Exploring a Smart CALL environment through the critical lens of Affordance-Actualization Theory
Nobue Tanaka-Ellis https://orcid.org/0000-0002-8867-6966

DOI: https://doi.org/10.29140/9781914291012-2

In: Smart CALL: Personalization, contextualization, & socialization (pp. 7–28)
Edited by Jozef Colpaert, Glenn Stockwell (2022)


Abstract

This paper is exploratory-theoretical in nature in that it attempts to determine the efficacy of the Affordance-Actualization Theory (Strong et al., 2014, 2017) in contextualizing a CALL environment. The concept of affordance is widely used in different research fields, including education and technology, to mainly investigate the relationship between an artefact and the animal (i.e., humans) in an environment. While this is a popular concept for analyzing different contexts, the adaptation of the concept into different research fields caused variations in its definitions which some scholars criticize that they obscured the original tenet. However, the original concept has received criticism that it is not well defined. This paper, therefore, first revisited the construct of affordances to see how this concept is used in different disciplines. The paper then explores the Affordance-Actualization Theory proposed by Strong et al. (2014) to see if it is suitable for examining CALL contexts. This theory was selected for examination because Strong et al. claim that it attempted to fill the gaps that exist in the current IT version of affordances by focusing on how affordances are actualized over time, how individual users of technology achieve the goals set by the organization, and how organizational goals are achieved due to the introduction of the technology. The paper discusses the suitability of the theory by conducting a sample analysis of a smart CALL learning environment.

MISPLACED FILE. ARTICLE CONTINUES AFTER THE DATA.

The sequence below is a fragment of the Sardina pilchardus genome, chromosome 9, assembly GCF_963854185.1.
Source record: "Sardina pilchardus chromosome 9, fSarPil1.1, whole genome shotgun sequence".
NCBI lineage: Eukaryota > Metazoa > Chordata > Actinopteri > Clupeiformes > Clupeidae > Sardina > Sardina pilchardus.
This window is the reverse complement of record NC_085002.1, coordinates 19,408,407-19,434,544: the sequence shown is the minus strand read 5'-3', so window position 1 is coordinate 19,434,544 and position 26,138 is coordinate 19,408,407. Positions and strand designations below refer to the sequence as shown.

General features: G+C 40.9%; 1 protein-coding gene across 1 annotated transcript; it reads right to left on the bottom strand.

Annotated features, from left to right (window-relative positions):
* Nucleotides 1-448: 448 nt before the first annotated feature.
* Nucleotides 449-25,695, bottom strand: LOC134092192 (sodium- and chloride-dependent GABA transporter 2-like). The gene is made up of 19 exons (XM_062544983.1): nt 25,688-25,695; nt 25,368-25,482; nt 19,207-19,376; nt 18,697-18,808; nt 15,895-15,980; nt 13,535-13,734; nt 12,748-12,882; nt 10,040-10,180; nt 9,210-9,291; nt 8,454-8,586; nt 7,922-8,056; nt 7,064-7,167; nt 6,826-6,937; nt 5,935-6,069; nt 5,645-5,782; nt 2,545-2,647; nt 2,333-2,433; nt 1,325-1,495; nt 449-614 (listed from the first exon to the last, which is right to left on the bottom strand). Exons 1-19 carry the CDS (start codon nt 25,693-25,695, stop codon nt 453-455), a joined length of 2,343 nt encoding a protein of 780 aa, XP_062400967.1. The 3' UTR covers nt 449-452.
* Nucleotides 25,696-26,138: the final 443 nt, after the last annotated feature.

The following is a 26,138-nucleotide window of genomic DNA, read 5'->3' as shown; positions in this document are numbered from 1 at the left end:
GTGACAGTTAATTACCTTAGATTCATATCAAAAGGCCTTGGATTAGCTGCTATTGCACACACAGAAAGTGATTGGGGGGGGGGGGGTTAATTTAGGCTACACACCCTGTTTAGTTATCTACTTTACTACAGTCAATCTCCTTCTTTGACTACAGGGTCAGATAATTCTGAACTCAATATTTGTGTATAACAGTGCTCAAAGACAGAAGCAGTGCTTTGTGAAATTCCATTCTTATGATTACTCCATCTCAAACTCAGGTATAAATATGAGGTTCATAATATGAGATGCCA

Suggested citation:

Tanaka-Ellis, N. (2022). Exploring a Smart CALL environment through the critical lens of Affordance-Actualization Theory. In J. Colpaert, & G. Stockwell (Eds.), Smart CALL: Personalization, contextualization, & socialization (pp. 7–28). London: Castledown Publishers. https://doi.org/10.29140/9781914291012-2